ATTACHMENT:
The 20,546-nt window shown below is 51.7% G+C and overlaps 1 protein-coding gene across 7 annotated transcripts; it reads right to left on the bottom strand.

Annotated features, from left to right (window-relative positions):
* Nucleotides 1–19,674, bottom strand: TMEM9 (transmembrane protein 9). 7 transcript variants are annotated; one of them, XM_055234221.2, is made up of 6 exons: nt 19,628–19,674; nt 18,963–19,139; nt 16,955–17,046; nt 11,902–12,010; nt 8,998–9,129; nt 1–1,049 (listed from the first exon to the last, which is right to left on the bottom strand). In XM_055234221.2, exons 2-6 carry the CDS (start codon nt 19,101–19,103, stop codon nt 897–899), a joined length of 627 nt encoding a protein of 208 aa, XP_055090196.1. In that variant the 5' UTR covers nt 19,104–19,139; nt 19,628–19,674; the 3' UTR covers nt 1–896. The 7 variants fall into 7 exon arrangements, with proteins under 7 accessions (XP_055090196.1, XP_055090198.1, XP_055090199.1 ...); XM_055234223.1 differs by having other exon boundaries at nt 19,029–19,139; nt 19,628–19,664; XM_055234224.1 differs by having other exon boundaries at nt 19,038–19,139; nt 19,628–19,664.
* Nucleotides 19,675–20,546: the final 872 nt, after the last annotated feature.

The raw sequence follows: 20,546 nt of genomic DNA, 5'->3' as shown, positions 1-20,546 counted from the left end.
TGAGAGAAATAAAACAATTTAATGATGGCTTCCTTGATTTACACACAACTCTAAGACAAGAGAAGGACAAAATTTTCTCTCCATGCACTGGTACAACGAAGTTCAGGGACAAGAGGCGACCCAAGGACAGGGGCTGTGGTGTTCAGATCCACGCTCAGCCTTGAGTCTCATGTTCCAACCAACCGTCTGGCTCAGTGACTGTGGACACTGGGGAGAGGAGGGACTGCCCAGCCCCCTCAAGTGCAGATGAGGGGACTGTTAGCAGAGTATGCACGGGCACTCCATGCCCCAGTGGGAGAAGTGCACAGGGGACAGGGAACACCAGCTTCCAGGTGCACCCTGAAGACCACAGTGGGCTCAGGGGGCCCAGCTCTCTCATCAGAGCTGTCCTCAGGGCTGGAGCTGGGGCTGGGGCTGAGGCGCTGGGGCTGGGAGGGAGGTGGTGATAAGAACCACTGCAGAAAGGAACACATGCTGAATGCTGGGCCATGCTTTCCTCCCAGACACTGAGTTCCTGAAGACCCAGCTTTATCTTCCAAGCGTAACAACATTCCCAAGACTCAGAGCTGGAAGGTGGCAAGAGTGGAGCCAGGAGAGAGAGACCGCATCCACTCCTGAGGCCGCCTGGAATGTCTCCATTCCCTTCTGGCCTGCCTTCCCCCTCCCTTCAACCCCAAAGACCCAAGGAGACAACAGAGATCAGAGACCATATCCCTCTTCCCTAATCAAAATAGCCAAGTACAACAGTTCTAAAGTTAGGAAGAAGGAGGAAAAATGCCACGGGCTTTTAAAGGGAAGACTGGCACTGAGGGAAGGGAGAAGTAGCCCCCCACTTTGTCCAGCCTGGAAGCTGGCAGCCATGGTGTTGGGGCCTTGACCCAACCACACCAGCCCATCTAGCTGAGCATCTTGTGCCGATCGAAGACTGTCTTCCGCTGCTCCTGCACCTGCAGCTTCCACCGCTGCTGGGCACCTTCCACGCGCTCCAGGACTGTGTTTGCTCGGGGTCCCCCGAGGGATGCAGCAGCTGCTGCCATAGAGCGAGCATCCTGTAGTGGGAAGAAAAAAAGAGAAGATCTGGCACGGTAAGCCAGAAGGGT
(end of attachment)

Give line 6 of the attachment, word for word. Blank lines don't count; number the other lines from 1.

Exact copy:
TGAGAGAAATAAAACAATTTAATGATGGCTTCCTTGATTTACACACAACTCTAAGACAAGAGAAGGACAAAATTTTCTCTCCATGCACTGGTACAACGAAGTTCAGGGACAAGAGGCGACCCAAGGACAGGGGCTGTGGTGTTCAGATCCACGCTCAGCCTTGAGTCTCATGTTCCAACCAACCGTCTGGCTCAGTGACTGTGGACACTGGGGAGAGGAGGGACTGCCCAGCCCCCTCAAGTGCAGATGAGGGGACTGTTAGCAGAGTATGCACGGGCACTCCATGCCCCAGTGGGAGAAGTGCACAGGGGACAGGGAACACCAGCTTCCAGGTGCACCCTGAAGACCACAGTGGGCTCAGGGGGCCCAGCTCTCTCATCAGAGCTGTCCTCAGGGCTGGAGCTGGGGCTGGGGCTGAGGCGCTGGGGCTGGGAGGGAGGTGGTGATAAGAACCACTGCAGAAAGGAACACATGCTGAATGCTGGGCCATGCTTTCCTCCCAGACACTGAGTTCCTGAAGACCCAGCTTTATCTTCCAAGCGTAACAACATTCCCAAGACTCAGAGCTGGAAGGTGGCAAGAGTGGAGCCAGGAGAGAGAGACCGCATCCACTCCTGAGGCCGCCTGGAATGTCTCCATTCCCTTCTGGCCTGCCTTCCCCCTCCCTTCAACCCCAAAGACCCAAGGAGACAACAGAGATCAGAGACCATATCCCTCTTCCCTAATCAAAATAGCCAAGTACAACAGTTCTAAAGTTAGGAAGAAGGAGGAAAAATGCCACGGGCTTTTAAAGGGAAGACTGGCACTGAGGGAAGGGAGAAGTAGCCCCCCACTTTGTCCAGCCTGGAAGCTGGCAGCCATGGTGTTGGGGCCTTGACCCAACCACACCAGCCCATCTAGCTGAGCATCTTGTGCCGATCGAAGACTGTCTTCCGCTGCTCCTGCACCTGCAGCTTCCACCGCTGCTGGGCACCTTCCACGCGCTCCAGGACTGTGTTTGCTCGGGGTCCCCCGAGGGATGCAGCAGCTGCTGCCATAGAGCGAGCATCCTGTAGTGGGAAGAAAAAAAGAGAAGATCTGGCACGGTAAGCCAGAAGGGT